Sunday, 19 June 2011

Phoenix Park 2

The Wellington Monument was somewhere we always enjoyed going for picnics when we were small. It obviously still hasn't lost its attraction for young children - just as I was leaving a mother arrived with her two young boys who raced each other up the steps.

Recently when we had friends coming for lunch over the weekend I thought I'd make Parker House Rolls. The name was so familiar that, when it came to getting out the Joy of Cooking and reading the recipe, it was a shock to discover I had no memory of what they looked like, and I had to do a bit of online searching to get an idea. It's a well-worn page in the book, with all the conversions from US to Imperial pencilled in by my mother, so I think she must have used it as a basic bread dough. Anyway, they were delicious that day, so I made them again on Friday since we were just using up some leftover tomato and rice soup for dinner.

Parker House Rolls:  this recipe says it makes 30 2" rolls. Well, mine must have been way too big; I used a 3" cutter and  got 14 and a little round roll. But any smaller than I made them and I don't see how they could possibly take the advised 20 minutes to cook - mine were done in less than 15 minutes.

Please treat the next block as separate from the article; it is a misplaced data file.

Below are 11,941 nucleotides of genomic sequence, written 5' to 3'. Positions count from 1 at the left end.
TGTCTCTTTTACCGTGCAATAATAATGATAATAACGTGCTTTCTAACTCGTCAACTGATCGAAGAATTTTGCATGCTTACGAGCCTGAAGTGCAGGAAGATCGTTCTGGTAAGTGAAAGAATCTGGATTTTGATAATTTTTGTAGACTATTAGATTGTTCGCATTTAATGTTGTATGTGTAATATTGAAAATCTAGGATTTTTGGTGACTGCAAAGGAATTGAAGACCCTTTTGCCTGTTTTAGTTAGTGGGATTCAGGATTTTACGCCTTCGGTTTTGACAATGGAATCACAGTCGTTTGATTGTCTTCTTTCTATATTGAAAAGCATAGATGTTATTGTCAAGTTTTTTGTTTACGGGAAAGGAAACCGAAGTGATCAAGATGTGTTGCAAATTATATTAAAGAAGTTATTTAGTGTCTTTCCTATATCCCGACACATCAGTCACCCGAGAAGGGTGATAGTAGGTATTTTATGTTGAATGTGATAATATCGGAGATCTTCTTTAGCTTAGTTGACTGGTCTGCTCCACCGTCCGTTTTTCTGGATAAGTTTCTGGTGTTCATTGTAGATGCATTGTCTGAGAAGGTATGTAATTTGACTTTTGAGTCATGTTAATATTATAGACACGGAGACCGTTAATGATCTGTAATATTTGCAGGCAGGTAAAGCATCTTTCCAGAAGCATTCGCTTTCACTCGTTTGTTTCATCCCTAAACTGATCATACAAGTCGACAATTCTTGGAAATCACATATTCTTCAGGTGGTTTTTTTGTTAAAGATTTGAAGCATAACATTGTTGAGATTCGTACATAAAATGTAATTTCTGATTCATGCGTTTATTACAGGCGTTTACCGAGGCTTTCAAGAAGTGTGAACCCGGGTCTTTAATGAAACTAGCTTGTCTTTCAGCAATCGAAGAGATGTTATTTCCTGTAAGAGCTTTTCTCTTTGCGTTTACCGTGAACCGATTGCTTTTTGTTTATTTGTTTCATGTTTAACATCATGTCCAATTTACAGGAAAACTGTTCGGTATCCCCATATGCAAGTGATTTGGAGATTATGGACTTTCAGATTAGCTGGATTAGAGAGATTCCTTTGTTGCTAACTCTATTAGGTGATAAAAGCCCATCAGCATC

1 cup / 8 fluid ounces milk
1 tblsp sugar
2 tbslp / 1 ounce butter
1/2 cake / 1 sachet yeast (I used 1/2 ounce fresh yeast)
1 egg
3/4 tsp salt
2 5/8 cup flour - I used a cup to measure, but this would be something over a pound but under a pound and a half
melted butter

Scald the milk, add the sugar and butter, and when it's cooled to blood heat add the yeast and leave till active.
Normally I don't bother with scalding - I think it's one of those hangovers from old days ,when it was necessary to kill any bacteria. But in this case I needed it hot enough to melt the butter, so I went with what the recipe said.

Sift most of  the flour and the salt into a large bowl. Add the egg and the yeast mixture and knead well to make a soft and very light dough. It's important not to use too much flour, but obviously you need to be able to work with the dough, so use enough flour for a soft but manageable dough.
Put in a clean bowl, brush with melted butter and leave to rise.
Roll out on a floured surface to about 1/2" thick and cut into rounds with a floured cutter - I used my largest one, which is about 3 inches.
With the handle of a knife dipped in flour press a crease along the centre of each roll.
Not in the Joy recipe, but one of the ones I found suggested brushing with melted butter at this stage, which I did. Fold the rolls over along the crease line and press together lightly.
Place in rows on a floured tray, cover and leave to rise till doubled.
Bake in a hot oven (425F, 220C)  for 15 - 20 minutes, serve warm.

I should have taken a photo, really, but there weren't very many left after dinner! Next time...

1 comment :

  1. It's got to be a real treat to visit you with all the wonderful recipes that you have and make. What lucky visitors!